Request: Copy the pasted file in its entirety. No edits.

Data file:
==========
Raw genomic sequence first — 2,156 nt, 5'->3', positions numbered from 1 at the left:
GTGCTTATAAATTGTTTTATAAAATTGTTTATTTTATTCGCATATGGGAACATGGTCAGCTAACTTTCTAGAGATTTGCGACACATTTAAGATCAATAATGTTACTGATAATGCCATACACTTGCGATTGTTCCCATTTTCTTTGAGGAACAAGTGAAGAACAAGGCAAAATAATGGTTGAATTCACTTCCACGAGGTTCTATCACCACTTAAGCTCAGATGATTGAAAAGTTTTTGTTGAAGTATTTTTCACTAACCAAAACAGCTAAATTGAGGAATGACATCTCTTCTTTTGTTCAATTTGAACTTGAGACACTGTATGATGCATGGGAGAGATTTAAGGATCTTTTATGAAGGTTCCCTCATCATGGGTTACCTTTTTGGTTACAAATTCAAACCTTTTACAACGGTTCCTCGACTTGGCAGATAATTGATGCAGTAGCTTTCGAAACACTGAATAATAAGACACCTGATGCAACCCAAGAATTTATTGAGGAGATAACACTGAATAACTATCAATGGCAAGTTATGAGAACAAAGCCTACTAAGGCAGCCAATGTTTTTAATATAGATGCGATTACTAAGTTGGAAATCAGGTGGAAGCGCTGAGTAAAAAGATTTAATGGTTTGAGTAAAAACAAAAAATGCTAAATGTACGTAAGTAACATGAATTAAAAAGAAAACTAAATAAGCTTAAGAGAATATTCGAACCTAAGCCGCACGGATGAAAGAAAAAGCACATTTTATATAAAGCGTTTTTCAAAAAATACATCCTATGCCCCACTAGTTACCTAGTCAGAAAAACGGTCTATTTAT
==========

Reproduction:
Raw genomic sequence first — 2,156 nt, 5'->3', positions numbered from 1 at the left:
GTGCTTATAAATTGTTTTATAAAATTGTTTATTTTATTCGCATATGGGAACATGGTCAGCTAACTTTCTAGAGATTTGCGACACATTTAAGATCAATAATGTTACTGATAATGCCATACACTTGCGATTGTTCCCATTTTCTTTGAGGAACAAGTGAAGAACAAGGCAAAATAATGGTTGAATTCACTTCCACGAGGTTCTATCACCACTTAAGCTCAGATGATTGAAAAGTTTTTGTTGAAGTATTTTTCACTAACCAAAACAGCTAAATTGAGGAATGACATCTCTTCTTTTGTTCAATTTGAACTTGAGACACTGTATGATGCATGGGAGAGATTTAAGGATCTTTTATGAAGGTTCCCTCATCATGGGTTACCTTTTTGGTTACAAATTCAAACCTTTTACAACGGTTCCTCGACTTGGCAGATAATTGATGCAGTAGCTTTCGAAACACTGAATAATAAGACACCTGATGCAACCCAAGAATTTATTGAGGAGATAACACTGAATAACTATCAATGGCAAGTTATGAGAACAAAGCCTACTAAGGCAGCCAATGTTTTTAATATAGATGCGATTACTAAGTTGGAAATCAGGTGGAAGCGCTGAGTAAAAAGATTTAATGGTTTGAGTAAAAACAAAAAATGCTAAATGTACGTAAGTAACATGAATTAAAAAGAAAACTAAATAAGCTTAAGAGAATATTCGAACCTAAGCCGCACGGATGAAAGAAAAAGCACATTTTATATAAAGCGTTTTTCAAAAAATACATCCTATGCCCCACTAGTTACCTAGTCAGAAAAACGGTCTATTTAT